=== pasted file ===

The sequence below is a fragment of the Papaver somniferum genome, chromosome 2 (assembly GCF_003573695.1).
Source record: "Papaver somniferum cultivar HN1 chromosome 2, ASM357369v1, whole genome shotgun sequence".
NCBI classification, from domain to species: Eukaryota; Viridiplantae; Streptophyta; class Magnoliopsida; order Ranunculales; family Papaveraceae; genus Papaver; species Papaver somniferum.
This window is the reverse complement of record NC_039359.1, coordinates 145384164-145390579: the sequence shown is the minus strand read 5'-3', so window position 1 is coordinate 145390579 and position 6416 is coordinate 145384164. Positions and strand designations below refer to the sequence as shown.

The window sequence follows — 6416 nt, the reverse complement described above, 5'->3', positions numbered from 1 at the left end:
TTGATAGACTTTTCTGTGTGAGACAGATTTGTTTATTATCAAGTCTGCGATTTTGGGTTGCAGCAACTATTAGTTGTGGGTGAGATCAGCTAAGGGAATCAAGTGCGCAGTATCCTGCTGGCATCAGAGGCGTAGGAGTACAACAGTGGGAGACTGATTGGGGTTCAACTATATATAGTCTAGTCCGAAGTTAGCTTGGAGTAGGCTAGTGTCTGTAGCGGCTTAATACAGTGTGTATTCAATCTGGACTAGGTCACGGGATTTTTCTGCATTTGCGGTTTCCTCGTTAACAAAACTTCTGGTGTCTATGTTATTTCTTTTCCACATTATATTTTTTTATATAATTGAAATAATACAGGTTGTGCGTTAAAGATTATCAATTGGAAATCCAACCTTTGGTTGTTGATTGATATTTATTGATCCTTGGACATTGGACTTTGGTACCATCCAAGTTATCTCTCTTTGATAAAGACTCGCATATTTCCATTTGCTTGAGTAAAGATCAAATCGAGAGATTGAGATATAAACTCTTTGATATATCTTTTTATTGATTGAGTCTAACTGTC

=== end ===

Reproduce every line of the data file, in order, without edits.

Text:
The sequence below is a fragment of the Papaver somniferum genome, chromosome 2 (assembly GCF_003573695.1).
Source record: "Papaver somniferum cultivar HN1 chromosome 2, ASM357369v1, whole genome shotgun sequence".
NCBI classification, from domain to species: Eukaryota; Viridiplantae; Streptophyta; class Magnoliopsida; order Ranunculales; family Papaveraceae; genus Papaver; species Papaver somniferum.
This window is the reverse complement of record NC_039359.1, coordinates 145384164-145390579: the sequence shown is the minus strand read 5'-3', so window position 1 is coordinate 145390579 and position 6416 is coordinate 145384164. Positions and strand designations below refer to the sequence as shown.

The window sequence follows — 6416 nt, the reverse complement described above, 5'->3', positions numbered from 1 at the left end:
TTGATAGACTTTTCTGTGTGAGACAGATTTGTTTATTATCAAGTCTGCGATTTTGGGTTGCAGCAACTATTAGTTGTGGGTGAGATCAGCTAAGGGAATCAAGTGCGCAGTATCCTGCTGGCATCAGAGGCGTAGGAGTACAACAGTGGGAGACTGATTGGGGTTCAACTATATATAGTCTAGTCCGAAGTTAGCTTGGAGTAGGCTAGTGTCTGTAGCGGCTTAATACAGTGTGTATTCAATCTGGACTAGGTCACGGGATTTTTCTGCATTTGCGGTTTCCTCGTTAACAAAACTTCTGGTGTCTATGTTATTTCTTTTCCACATTATATTTTTTTATATAATTGAAATAATACAGGTTGTGCGTTAAAGATTATCAATTGGAAATCCAACCTTTGGTTGTTGATTGATATTTATTGATCCTTGGACATTGGACTTTGGTACCATCCAAGTTATCTCTCTTTGATAAAGACTCGCATATTTCCATTTGCTTGAGTAAAGATCAAATCGAGAGATTGAGATATAAACTCTTTGATATATCTTTTTATTGATTGAGTCTAACTGTC